You seem to have the right idea of how to do research: Read/watch as widely as possible, concentrating on works created by people from Korea, and including material from outside your comfort zone. Even soap operas may be useful, if you want an exaggerated sample of everyday life.
Some other things to consider:
How familiar is the character with your own culture?
Suppose your home city is Paris. Writing a Korean who has lived in Paris for the last 20 years will be easier than one who lives in Seoul. A young, urban Korean will be easier than an elderly Korean who has always lived in the same remote village. And so on.
How prominent is the character in your story?
Does the Korean character only appear for a few scenes? Is she the major antagonist, love interest, or sidekick for the main character? Or is she a main character herself? Again, these scenarios are of increasing difficulty.
Writing from the point of view of a "foreign" character is particularly hard. Depicting her inner thoughts in a realistic way will be much more difficult than having her interact plausibly with a character from your own culture.
Nationality is not a personality type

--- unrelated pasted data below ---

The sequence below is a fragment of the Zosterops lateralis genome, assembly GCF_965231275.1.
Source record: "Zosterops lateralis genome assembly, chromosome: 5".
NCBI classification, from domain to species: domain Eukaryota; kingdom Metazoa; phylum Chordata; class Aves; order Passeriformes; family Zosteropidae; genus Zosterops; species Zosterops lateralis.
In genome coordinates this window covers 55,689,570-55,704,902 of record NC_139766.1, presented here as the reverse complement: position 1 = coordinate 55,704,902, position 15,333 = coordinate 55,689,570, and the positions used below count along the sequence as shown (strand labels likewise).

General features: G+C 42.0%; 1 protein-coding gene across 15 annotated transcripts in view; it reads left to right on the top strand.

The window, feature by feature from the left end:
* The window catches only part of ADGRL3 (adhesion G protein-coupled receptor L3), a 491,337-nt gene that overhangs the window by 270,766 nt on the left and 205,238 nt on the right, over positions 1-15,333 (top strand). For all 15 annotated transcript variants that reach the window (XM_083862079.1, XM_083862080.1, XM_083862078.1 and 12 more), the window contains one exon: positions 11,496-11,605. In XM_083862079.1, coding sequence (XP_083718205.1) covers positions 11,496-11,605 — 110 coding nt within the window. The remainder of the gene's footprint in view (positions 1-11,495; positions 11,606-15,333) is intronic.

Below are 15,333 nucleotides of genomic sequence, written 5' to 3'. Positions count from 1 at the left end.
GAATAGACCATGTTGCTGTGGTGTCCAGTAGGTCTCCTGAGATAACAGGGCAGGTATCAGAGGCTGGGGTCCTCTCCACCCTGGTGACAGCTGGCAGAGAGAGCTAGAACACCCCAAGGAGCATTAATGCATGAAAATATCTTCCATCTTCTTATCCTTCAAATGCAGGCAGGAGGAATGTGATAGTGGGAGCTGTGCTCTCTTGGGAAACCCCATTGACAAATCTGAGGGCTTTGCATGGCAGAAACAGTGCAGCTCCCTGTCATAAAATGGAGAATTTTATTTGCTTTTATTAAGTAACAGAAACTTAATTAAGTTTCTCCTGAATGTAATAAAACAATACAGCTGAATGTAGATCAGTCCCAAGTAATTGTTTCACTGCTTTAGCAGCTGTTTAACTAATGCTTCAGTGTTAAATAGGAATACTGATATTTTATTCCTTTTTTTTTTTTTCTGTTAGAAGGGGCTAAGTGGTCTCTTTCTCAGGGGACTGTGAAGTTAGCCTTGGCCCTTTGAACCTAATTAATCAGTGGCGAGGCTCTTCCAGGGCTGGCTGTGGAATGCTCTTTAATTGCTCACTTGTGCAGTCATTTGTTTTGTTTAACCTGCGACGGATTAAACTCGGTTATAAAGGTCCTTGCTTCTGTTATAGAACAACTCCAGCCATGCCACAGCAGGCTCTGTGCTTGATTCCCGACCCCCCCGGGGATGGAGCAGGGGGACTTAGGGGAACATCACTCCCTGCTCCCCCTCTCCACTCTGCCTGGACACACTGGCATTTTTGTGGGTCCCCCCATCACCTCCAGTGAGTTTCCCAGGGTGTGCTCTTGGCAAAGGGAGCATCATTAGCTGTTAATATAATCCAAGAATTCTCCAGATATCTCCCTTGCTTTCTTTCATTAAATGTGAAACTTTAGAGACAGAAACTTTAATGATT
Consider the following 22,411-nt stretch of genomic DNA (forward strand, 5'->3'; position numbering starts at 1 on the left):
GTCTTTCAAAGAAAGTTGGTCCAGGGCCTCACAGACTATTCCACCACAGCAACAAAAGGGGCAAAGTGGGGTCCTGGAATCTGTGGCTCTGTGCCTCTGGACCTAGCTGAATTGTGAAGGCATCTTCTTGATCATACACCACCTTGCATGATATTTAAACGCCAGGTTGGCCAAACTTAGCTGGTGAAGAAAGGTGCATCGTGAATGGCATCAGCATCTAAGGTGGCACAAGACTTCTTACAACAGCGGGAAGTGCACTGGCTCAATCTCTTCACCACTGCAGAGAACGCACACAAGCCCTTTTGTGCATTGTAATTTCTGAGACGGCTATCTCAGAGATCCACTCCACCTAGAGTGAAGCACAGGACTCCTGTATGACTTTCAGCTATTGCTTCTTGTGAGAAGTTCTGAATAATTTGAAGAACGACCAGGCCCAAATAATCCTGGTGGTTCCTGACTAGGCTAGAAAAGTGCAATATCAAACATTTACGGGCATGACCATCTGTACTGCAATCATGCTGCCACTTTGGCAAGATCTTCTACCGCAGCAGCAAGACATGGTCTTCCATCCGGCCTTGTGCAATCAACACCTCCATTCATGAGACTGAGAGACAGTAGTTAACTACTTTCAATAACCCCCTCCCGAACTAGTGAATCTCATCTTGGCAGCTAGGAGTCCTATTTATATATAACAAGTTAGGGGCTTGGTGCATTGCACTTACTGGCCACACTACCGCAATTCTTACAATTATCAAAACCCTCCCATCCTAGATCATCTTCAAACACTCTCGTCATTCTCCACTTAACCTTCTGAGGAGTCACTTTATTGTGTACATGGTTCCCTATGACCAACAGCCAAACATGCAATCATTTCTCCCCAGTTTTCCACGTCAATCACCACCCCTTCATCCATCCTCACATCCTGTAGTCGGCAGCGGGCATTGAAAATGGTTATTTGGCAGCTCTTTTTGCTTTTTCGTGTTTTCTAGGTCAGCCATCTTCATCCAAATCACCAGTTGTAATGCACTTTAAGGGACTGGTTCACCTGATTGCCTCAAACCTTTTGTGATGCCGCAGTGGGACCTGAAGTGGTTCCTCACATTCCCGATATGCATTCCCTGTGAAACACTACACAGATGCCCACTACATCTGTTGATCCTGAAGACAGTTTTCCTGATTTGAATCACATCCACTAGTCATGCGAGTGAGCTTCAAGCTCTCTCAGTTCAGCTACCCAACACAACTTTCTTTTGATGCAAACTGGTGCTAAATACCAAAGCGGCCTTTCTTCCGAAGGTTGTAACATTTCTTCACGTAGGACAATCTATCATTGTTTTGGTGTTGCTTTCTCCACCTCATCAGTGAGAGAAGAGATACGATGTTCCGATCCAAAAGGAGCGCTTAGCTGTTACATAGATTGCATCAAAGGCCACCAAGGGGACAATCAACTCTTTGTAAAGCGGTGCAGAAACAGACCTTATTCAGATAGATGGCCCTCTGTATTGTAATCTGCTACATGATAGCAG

If you wish to avoid stereotype, you should put as much work into developing the foreigner's distinct personality as you would for any other character. As you do so, you will have to keep the foreign character's background and experiences in mind at all times.
Suppose your character is an extremely devout Christian. In the USA, this makes him or her part of mainstream society; in the UK or France, a bit of an oddball; in Iran or China, part of a persecuted minority; in Syria, in fear for his life. His attitude towards his religion and other people will be shaped accordingly.
More generally (and without getting too deeply into psychology), any character's thoughts and actions will be determined by the interaction of experience with inherent personal traits.
You won't get everything right
You will find it very difficult to write from the POV of a character from another culture, unless you yourself have lived there for a very long time. I am a Canadian who has lived in the UK for the last 24 years, but I still occasionally run up against aspects of British culture I didn't know about. There is no magic solution; you just need to do your research, and if at all possible get help from a native of the country.
It's worth making an effort
If you don't do enough research, your character will be at best annoying, and at worst grossly offensive, to anyone familiar with the culture in question. This can kill the reader's interest in your story.
A good example appears in "The System of the World," an epic historical novel by Neal Stephenson. It includes a Scottish character made up entirely of national stereotypes. Everything this character says and does makes it clear he was made up by an American writer, who probably was trying to be funny and apparently has never met anyone from Scotland. I ended up putting the book down to find something more enjoyable to read.